23-year-old musician Surma echoes this sentiment. “In Portugal, we don’t have a lot of support. The state doesn’t help the artistic community. We have platforms and really unique groups of people that try to create spaces and little underground events that help us a lot to spread the word and our work to the community. We have a really unique way to get things done.” There’s a sense that while the government is trailing behind, the people of Portugal are firing ahead with their ideas. Surma emphasises that “we’re very curious people… that’s why we have grown more and more. You’ll always have unequalled support from the people in every corner of the country.” Such people are the innovators behind the abundance of small-scale organisations whose goal it is to promote the city’s artists: Underdogs, Hangar, PADA – to name a few.


Lisbon’s fashion scene is not to be overlooked either. ModaLisboa hosts an annual fashion week, exhibiting the work of established and emerging designers. Stylist and design student Martim Alvarez describes the current happenings as “the beginning, the start of a new vision.” Despite this new beginning, his work will continue to be informed by a traditional, long-standing Portuguese identity. “The streets in Lisbon don’t stop and are full of ordinary moments and normal people that could be big influences in my projects. The sense of traditionalism could also be included in my work, as I am inspired by Portuguese culture.” Like Surma, Alvarez maintains that art in Lisbon is often a group effort, dependent on the support of people who value their creativity. “This collective energy makes me so confident about what I do.”

This energy has always been present. AKACORLEONE insists that in the past, “the will to show our work despite a major crisis happening made us inventive and creative.” While the city is on an upward trajectory economically speaking, he hopes this won’t completely negate the “DIY hustler attitude” that sets their artistic community apart from others. Lisbon is now being celebrated on a more universal scale, but the talent of its locals was there all along. Campiche explains, “there´s always this feeling that you have to have international validation until you can make it here.” For these locals, it’s understandably frustrating to have to gain this global admiration in order to be considered successful. But Campiche acknowledges the benefit of Lisbon’s recent exposure. The industry is getting increasingly interesting – there is more experimentation, more variety and, crucially, more people entering the scene.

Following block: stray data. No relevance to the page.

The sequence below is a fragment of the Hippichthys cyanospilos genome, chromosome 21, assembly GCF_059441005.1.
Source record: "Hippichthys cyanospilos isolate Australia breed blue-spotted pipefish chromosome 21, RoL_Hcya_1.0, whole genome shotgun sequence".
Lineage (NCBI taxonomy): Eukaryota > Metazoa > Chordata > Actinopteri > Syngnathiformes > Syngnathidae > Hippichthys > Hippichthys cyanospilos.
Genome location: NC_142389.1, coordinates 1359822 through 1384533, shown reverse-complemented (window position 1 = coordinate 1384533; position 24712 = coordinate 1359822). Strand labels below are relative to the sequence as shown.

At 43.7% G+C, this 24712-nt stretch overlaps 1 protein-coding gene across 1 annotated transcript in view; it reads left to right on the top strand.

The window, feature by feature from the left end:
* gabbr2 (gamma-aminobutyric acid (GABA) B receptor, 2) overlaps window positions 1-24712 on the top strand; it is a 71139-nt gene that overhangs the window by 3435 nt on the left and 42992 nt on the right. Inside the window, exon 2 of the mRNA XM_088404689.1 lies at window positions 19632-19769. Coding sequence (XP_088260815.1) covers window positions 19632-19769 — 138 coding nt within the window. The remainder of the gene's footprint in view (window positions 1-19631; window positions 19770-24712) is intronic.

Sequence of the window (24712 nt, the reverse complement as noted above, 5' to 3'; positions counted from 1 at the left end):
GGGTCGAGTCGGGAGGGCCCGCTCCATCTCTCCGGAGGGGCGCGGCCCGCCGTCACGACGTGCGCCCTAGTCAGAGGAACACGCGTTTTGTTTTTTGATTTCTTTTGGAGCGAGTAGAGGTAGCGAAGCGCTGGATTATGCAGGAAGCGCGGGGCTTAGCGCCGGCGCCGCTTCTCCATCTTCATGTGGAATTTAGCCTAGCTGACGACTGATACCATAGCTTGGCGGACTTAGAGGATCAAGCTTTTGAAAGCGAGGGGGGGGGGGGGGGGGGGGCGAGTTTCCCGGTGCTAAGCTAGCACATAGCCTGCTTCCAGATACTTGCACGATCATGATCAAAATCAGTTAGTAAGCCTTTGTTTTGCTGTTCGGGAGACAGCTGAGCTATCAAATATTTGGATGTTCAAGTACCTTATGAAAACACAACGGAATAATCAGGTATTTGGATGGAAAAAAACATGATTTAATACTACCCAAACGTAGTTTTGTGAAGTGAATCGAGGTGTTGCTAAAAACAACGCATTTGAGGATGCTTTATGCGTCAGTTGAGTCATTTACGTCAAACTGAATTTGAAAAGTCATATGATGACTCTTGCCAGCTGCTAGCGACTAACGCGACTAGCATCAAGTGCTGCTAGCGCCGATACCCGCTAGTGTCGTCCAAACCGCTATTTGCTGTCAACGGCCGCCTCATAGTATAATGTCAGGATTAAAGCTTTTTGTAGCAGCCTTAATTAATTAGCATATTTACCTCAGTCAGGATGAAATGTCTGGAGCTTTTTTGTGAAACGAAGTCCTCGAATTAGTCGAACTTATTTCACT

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With its newfound reputation for artistic freedom, there has been an influx of international creatives to Lisbon – all wanting a piece of its offering. Kid Richards explains, “For some years now, I think everyone is looking into Portugal. And it’s a bit odd to me. Suddenly we are not a forgotten country.” Of course, this comes with its downsides. In this case, it’s a tale told time and time again. The ongoing arrival of foreign residents has resulted in a sharp increase in rental prices, and a demand which is incompatible with the available housing. But Lisbon has had its fair share of difficulties in the past, and Richards seems confident in the Portuguese people’s continuous ability to bounce back. “We are pretty tough. Even in darker times, we go through it with bravery. I think that plays a big role in the art we do.” These artists’ commitment to their vision is clear – it will take more than the rising expense to stunt their city’s creative future.

Header image KID RICHARDS